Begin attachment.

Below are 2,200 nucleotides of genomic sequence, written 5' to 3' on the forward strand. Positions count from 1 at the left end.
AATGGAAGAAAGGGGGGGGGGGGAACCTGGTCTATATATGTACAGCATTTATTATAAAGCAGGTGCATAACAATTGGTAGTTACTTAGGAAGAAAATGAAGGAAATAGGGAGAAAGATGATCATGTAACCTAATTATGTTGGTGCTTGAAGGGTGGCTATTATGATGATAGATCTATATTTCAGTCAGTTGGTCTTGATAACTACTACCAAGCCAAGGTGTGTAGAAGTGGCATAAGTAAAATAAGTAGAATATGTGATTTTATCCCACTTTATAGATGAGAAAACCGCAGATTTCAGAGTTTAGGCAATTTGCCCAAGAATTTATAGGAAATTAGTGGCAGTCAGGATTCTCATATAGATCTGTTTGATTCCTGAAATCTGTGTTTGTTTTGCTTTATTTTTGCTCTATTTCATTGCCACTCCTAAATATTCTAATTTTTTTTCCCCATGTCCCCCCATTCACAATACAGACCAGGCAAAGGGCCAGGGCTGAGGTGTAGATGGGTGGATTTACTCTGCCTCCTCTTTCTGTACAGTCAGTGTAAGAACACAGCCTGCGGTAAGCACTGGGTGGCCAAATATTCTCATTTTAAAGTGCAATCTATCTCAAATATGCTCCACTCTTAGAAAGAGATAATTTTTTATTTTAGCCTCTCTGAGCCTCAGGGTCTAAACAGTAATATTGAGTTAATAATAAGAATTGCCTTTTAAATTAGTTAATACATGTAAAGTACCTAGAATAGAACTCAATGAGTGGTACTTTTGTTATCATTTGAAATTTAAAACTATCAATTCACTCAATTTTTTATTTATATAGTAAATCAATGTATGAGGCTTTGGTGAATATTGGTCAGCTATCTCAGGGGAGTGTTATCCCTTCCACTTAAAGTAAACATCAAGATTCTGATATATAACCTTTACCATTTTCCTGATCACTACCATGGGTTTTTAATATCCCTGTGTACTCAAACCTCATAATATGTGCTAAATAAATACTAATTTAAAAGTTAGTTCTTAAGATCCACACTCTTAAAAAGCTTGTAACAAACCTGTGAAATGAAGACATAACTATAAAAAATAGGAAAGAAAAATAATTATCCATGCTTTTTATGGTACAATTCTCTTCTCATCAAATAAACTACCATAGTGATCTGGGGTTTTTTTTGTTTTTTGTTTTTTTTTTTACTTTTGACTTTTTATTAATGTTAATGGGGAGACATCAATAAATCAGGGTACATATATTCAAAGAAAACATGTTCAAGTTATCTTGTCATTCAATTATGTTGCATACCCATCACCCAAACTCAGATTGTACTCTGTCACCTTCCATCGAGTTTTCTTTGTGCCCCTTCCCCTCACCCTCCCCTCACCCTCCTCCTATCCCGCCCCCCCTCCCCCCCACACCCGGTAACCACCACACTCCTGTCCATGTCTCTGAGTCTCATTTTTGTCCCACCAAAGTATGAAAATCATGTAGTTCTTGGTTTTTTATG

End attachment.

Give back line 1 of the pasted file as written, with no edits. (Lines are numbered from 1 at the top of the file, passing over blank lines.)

Below are 2,200 nucleotides of genomic sequence, written 5' to 3' on the forward strand. Positions count from 1 at the left end.